Starting in January 2023, the Office of Cannabis Management of the state of New York launched a new program debuted as the Cannabis Compliance Training and Mentorship Program (CCTM). The 10-week course of webinars was aimed at providing legacy operators, understood to be participants in the illicit market prior to legalization in 2021, with the skills and information necessary to stay up to date on all the laws and regulations.



Cannabis Compliance Training & Mentorship Program (CCTM)

Applications for the free CCTM course closed on November 3, 2022. To be eligible, applicants had to have a valid, government-issued photo identification, be at least 18 years old, and have advanced farming, horticulture, or cultivation experience, as well as experience with processing, packaging, branding, or manufacturing products for human consumption.

This could mean applicants were either employed in, managed, or owned a farming business or participated in a farming apprenticeship or incubator program, or held a two or four-year degree in Horticulture, Agriculture, or a relevant field of study. Manufacturing experience could include employment or management in a food and beverage processing establishment or a two or four-year degree in a relevant field of study.

Many legacy growers were skeptical of the opportunity, and having lived for decades under the radar and dodging the legal system, they had their doubts about participating willingly. Although others looked at the opportunity of a 10-week state program to prepare them to meet compliance standards and provide an inside track to secure a license in the new legal market in New York.

The Role of the CCTM Program in Licensing

Many states with cannabis legalization still lose revenue to the illicit markets, and this program is an attempt by New York to bring underground growers into a sanctioned marketplace. One goal was to convince a thriving industry that has long been distrustful of government and law enforcement to embrace the new regulations.

Applicants were identified by a number instead of their name to ensure anonymity and were promised that all application documents would be deleted at the conclusion of the 10-week program. For many legacy growers who applied for the new training and mentorship program, there was still some frustration as it was unclear if it would improve their chances of obtaining a legal license.

As one grower stated, this is a way of life for them, and they have relied on growing cannabis and providing people with the healing powers of the plant to support their families. For many, it is more than just a hobby. As this grower and many others feel, if not ushered into the legal market, they will continue to grow and perfect their craft under the radar.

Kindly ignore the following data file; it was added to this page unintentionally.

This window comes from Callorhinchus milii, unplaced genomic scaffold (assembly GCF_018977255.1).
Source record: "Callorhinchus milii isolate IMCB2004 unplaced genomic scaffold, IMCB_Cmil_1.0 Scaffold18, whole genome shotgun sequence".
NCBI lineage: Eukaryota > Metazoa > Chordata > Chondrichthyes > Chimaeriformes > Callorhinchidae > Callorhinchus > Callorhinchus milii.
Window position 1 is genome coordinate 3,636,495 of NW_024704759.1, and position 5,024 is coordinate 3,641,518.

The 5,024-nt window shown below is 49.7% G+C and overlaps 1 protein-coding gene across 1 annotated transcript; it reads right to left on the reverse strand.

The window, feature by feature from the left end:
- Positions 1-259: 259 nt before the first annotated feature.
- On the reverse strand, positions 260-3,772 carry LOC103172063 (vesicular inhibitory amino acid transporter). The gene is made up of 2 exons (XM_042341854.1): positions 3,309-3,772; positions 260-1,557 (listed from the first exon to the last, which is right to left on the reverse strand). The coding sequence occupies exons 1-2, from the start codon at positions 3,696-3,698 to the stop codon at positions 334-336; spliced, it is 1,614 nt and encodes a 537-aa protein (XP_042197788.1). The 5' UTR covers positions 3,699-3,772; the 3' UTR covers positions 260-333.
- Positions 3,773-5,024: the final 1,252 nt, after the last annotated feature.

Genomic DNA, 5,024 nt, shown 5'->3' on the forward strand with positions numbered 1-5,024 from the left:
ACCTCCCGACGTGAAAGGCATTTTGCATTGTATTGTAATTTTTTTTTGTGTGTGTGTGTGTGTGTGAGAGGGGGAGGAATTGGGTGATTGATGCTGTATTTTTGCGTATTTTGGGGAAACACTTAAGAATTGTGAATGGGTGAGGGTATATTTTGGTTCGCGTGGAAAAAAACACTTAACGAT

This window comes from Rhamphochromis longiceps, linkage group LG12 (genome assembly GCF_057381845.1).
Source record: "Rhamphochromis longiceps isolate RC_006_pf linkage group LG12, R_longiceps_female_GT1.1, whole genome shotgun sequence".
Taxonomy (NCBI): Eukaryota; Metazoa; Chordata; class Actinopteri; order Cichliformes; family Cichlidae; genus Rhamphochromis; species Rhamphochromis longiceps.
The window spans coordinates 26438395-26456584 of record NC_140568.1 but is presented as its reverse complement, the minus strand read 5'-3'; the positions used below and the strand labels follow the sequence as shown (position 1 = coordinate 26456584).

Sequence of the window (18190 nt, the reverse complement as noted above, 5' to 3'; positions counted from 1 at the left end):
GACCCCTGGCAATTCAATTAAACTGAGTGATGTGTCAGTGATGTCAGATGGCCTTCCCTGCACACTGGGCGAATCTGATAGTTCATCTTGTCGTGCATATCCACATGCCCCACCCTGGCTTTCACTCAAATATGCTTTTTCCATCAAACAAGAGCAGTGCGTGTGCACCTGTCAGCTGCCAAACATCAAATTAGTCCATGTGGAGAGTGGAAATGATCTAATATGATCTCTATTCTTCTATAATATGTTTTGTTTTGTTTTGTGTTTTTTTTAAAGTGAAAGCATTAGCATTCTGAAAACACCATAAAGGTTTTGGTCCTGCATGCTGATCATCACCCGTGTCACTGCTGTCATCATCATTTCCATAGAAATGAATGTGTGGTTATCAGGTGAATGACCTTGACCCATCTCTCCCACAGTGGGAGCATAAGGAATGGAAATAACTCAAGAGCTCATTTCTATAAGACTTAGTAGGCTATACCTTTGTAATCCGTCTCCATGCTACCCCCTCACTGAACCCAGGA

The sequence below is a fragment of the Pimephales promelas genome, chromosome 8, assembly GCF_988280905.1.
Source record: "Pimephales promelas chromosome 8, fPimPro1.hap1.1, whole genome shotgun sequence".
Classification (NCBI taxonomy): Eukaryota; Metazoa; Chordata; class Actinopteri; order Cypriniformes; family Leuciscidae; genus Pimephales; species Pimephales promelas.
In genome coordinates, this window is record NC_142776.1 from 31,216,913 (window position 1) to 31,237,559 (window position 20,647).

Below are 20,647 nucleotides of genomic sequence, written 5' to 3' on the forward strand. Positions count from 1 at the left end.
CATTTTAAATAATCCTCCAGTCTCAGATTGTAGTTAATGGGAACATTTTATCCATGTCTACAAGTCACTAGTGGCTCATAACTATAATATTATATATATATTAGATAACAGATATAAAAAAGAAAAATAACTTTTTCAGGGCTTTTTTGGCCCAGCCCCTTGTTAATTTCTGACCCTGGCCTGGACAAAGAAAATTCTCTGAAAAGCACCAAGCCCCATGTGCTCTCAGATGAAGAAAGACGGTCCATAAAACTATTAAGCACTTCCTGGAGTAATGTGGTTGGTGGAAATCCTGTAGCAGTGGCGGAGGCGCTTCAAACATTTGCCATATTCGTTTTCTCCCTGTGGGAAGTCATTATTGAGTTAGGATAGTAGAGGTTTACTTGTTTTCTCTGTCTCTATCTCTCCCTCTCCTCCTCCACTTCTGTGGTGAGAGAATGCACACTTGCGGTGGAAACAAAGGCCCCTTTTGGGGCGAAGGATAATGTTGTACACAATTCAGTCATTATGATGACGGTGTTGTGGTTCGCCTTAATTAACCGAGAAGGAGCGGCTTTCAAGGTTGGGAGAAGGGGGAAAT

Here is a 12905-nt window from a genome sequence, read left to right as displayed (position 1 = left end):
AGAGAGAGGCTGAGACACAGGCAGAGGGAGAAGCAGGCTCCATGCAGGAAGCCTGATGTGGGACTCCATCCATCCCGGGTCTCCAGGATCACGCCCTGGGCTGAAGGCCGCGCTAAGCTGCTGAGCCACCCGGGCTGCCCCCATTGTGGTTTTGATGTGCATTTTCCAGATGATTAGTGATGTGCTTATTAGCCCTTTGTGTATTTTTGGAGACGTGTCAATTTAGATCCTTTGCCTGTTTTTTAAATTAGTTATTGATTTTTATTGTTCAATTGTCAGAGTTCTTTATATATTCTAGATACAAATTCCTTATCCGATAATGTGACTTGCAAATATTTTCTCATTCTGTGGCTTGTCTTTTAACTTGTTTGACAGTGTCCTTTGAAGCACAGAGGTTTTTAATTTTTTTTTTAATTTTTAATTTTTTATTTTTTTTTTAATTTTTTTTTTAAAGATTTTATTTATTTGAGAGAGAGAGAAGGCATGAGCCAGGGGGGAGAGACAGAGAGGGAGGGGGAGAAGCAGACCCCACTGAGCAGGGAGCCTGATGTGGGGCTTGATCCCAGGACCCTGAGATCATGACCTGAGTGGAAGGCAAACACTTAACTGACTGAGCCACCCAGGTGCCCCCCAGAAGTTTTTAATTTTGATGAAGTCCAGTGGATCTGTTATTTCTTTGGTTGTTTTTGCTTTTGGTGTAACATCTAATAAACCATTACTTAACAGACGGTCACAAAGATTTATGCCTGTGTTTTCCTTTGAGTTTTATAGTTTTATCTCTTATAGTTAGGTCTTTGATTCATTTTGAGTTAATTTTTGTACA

One challenge facing all legacy growers is the amount of startup capital required to get licensed in the new market. This is a worry for lawmakers as they realize what it takes to get launched and how frustrating that can be for some who could quickly fall back into the illicit market.

One goal of New York’s CCTM program was to ensure that legacy growers understand the scale involved with going legal and the regulations for running the business side of the legal market as well as safety testing for consumers. State officials encouraged legacy operators to enroll in the mentorship program to help them understand the entire supply chain between growers and processors and what it takes to convert the cannabis plant into edibles and other products such as topicals, oils, and ointments.

Valuable Biweekly Mentorship Classes

The 10-week course consisted of seasoned growers meeting twice per week for 1 ½ hour-long classes where they learned various components of the legal market, such as compliance requirements, incorporating cannabis operations, and the tax structure. Each participant was paired with a mentor who was either a grower or a processor that already held a license. Only 242 New Yorker’s of the 600 that applied were admitted into the course, with an estimated 136 applicants from the legacy market.

State authorities partnered with Cornell University and the State University of New York to create the mentorship program, with costs reaching over $75,000 to provide computer servers, course material from their agricultural programs, and input from professors along with hosting the online course. Mentors were available to answer participant questions about what it takes to join the industry.

There are no plans to repeat this particular course as regulators plan to reap the best practices, taking lessons learned to create similar programs in the future.

Kudos to New York for taking strides to break the stigma and treat seasoned growers with the respect of experienced horticulturists and offering them a chance to speak one-on-one with legal participants. Here’s to hoping that classes like this take hold across the country to bring expert growers out of hiding and into the light to share in the benefits of the legal market that continues to crop up state-by-state.

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